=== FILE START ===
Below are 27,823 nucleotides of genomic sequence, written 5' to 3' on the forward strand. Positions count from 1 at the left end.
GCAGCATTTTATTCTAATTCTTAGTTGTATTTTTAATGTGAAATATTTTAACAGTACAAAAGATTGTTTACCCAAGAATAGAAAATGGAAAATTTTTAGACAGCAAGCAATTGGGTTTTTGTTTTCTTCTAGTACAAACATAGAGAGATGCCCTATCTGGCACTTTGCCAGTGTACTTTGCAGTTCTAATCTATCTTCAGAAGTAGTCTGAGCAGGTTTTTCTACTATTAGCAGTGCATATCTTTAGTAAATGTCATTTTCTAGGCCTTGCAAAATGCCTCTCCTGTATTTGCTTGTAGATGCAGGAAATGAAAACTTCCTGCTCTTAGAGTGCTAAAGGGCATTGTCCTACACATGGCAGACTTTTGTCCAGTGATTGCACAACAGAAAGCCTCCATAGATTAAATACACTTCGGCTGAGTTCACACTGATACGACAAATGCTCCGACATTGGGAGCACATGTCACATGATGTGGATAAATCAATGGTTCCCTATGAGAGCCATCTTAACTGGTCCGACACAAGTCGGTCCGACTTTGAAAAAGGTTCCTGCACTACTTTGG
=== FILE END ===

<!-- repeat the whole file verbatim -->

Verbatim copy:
Below are 27,823 nucleotides of genomic sequence, written 5' to 3' on the forward strand. Positions count from 1 at the left end.
GCAGCATTTTATTCTAATTCTTAGTTGTATTTTTAATGTGAAATATTTTAACAGTACAAAAGATTGTTTACCCAAGAATAGAAAATGGAAAATTTTTAGACAGCAAGCAATTGGGTTTTTGTTTTCTTCTAGTACAAACATAGAGAGATGCCCTATCTGGCACTTTGCCAGTGTACTTTGCAGTTCTAATCTATCTTCAGAAGTAGTCTGAGCAGGTTTTTCTACTATTAGCAGTGCATATCTTTAGTAAATGTCATTTTCTAGGCCTTGCAAAATGCCTCTCCTGTATTTGCTTGTAGATGCAGGAAATGAAAACTTCCTGCTCTTAGAGTGCTAAAGGGCATTGTCCTACACATGGCAGACTTTTGTCCAGTGATTGCACAACAGAAAGCCTCCATAGATTAAATACACTTCGGCTGAGTTCACACTGATACGACAAATGCTCCGACATTGGGAGCACATGTCACATGATGTGGATAAATCAATGGTTCCCTATGAGAGCCATCTTAACTGGTCCGACACAAGTCGGTCCGACTTTGAAAAAGGTTCCTGCACTACTTTGG